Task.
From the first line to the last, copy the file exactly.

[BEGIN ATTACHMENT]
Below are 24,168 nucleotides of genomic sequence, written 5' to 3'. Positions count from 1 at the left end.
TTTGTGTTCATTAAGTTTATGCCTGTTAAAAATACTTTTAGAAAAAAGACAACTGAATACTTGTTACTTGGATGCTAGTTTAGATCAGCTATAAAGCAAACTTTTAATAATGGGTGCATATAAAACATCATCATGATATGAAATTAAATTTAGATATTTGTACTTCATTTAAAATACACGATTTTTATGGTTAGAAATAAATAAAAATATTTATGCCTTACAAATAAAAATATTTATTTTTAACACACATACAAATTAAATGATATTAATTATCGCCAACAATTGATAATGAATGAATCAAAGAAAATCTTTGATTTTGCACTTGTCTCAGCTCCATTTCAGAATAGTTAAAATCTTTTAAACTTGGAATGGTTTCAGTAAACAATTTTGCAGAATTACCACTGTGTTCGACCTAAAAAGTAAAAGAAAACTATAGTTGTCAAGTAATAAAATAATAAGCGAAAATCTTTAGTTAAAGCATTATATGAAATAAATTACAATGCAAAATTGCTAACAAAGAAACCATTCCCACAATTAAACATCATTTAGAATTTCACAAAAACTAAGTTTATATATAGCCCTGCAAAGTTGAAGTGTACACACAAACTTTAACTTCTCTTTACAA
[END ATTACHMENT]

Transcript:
Below are 24,168 nucleotides of genomic sequence, written 5' to 3'. Positions count from 1 at the left end.
TTTGTGTTCATTAAGTTTATGCCTGTTAAAAATACTTTTAGAAAAAAGACAACTGAATACTTGTTACTTGGATGCTAGTTTAGATCAGCTATAAAGCAAACTTTTAATAATGGGTGCATATAAAACATCATCATGATATGAAATTAAATTTAGATATTTGTACTTCATTTAAAATACACGATTTTTATGGTTAGAAATAAATAAAAATATTTATGCCTTACAAATAAAAATATTTATTTTTAACACACATACAAATTAAATGATATTAATTATCGCCAACAATTGATAATGAATGAATCAAAGAAAATCTTTGATTTTGCACTTGTCTCAGCTCCATTTCAGAATAGTTAAAATCTTTTAAACTTGGAATGGTTTCAGTAAACAATTTTGCAGAATTACCACTGTGTTCGACCTAAAAAGTAAAAGAAAACTATAGTTGTCAAGTAATAAAATAATAAGCGAAAATCTTTAGTTAAAGCATTATATGAAATAAATTACAATGCAAAATTGCTAACAAAGAAACCATTCCCACAATTAAACATCATTTAGAATTTCACAAAAACTAAGTTTATATATAGCCCTGCAAAGTTGAAGTGTACACACAAACTTTAACTTCTCTTTACAA